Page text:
Wednesday February 21, 2024

Dozens buried in Philippine landslide as China counts cost of Mangkhut

September 18, 2018

ITOGON, Philippines: Philippine rescuers on Monday searched desperately for dozens feared buried under a landslide unleashed by Typhoon Mangkhut, which also left a trail of destruction in Hong Kong and saw millions evacuated in southern China.

The confirmed death toll across the northern Philippines, where the main island of Luzon was mauled by fierce winds and rain, reached 65 and was expected to rise further given the number of missing.

Four more were killed in China´s southern province of Guangdong. Searchers used shovels and bare hands to dig through mounds of rocky soil in the northern Philippine mountain town of Itogon, where 11 bodies have been pulled from the rubble and dozens more may still be trapped after a landslide buried an emergency shelter.

Relatives of the missing were among those taking part in the search for survivors, with little hope they are still alive. "We believe that those people there, maybe 99 percent, are already dead," the town´s mayor Victorio Palangdan told reporters.

Tearful families surrounded a whiteboard bearing names of the dead and missing as others inspected recovered bodies for signs these could be their loved ones. Joan Catteg, 42, told AFP her missing cousin Harvey had taken shelter at the bunkhouse. "He texted his wife not to worry. He said nothing bad will happen to him and that once the rain stops, he will go up. But he hasn´t returned until now."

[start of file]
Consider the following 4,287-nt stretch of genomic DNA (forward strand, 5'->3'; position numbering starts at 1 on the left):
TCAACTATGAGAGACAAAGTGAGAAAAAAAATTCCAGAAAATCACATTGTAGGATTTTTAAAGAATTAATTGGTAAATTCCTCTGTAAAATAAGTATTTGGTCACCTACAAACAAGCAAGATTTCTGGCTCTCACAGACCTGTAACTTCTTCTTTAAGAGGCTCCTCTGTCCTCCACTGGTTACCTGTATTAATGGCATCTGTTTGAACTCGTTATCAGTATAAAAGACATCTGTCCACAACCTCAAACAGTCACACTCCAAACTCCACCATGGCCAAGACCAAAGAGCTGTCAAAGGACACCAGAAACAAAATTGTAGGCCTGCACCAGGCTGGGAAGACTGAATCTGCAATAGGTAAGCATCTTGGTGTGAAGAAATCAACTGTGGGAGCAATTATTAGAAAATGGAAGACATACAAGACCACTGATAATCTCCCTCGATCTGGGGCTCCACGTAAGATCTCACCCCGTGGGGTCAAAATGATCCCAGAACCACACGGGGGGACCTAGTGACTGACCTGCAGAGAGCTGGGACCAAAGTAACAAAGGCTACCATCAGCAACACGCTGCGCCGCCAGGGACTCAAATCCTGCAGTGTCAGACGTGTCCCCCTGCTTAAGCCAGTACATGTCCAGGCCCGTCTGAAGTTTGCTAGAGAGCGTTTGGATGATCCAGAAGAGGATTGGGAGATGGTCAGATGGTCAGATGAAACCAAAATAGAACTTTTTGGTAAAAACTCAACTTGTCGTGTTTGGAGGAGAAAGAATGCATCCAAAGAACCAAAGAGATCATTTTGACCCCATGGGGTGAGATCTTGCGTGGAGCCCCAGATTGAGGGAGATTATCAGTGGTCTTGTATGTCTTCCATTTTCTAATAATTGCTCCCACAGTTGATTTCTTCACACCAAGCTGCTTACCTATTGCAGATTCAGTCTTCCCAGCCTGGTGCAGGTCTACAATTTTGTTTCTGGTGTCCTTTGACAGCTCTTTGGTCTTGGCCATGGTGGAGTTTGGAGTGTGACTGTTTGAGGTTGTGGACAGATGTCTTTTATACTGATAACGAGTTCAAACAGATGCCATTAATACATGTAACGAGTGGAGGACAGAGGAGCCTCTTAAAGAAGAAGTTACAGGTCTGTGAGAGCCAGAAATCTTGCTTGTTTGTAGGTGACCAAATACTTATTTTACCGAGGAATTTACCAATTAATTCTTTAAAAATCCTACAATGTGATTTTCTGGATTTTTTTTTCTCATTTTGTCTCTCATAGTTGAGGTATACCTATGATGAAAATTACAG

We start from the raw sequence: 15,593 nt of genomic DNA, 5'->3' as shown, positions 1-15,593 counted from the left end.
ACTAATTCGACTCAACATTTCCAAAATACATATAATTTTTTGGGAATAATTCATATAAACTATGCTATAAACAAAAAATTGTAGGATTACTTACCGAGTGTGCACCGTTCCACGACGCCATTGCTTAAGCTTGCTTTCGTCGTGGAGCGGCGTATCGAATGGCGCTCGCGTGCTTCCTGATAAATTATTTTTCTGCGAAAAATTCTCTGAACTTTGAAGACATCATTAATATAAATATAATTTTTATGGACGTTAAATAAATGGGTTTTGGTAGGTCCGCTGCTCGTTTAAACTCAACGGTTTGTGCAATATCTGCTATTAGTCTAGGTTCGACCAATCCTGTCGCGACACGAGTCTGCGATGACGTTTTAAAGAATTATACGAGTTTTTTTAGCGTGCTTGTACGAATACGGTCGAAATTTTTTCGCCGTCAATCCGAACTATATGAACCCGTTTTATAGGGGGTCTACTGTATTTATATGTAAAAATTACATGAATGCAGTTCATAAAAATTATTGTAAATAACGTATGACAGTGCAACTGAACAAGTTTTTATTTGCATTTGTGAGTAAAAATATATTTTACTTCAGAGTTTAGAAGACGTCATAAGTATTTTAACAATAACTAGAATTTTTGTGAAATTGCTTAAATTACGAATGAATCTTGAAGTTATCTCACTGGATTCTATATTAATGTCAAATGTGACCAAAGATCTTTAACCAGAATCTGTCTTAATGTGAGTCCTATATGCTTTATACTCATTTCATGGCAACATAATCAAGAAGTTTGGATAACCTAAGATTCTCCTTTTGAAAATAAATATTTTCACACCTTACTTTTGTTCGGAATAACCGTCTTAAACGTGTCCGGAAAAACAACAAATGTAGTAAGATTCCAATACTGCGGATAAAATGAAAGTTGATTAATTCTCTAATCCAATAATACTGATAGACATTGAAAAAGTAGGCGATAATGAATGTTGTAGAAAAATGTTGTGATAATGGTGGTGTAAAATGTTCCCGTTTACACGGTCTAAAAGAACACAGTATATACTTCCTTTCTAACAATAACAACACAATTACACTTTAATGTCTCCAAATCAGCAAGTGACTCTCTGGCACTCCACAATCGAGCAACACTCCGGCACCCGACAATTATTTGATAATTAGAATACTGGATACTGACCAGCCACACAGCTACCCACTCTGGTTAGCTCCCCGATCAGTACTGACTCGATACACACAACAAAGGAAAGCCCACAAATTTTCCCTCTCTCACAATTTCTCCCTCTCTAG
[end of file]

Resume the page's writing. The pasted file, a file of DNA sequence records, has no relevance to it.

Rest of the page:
More than 155,000 people remain in evacuation centres in the Philippines two days after Mangkhut -- the world´s most powerful storm this year -- struck, said national police spokesman Benigno Durana. Across northern Luzon, which produces much of the nation´s rice and corn, farms were under muddy floodwater, their crops ruined just a month before harvest.

Hong Kong began a massive clean-up Monday after the typhoon raked the city, shredding trees and bringing damaging floods in a trail of destruction. The government of the high-rise city described the damage as "severe and extensive" with more than 300 people injured.

The monumental task of cleaning up began as residents, some in suits and ties, struggled to get back to work on roads that remained blocked by felled trees, mud and debris. Bus services were halted and commuters piled onto platforms trying to board infrequent trains after trees fell on overhead power lines. Schools will remain closed through Tuesday. Landslides and severe flooding affected some areas, with over 1,500 residents seeking refuge in temporary shelters overnight.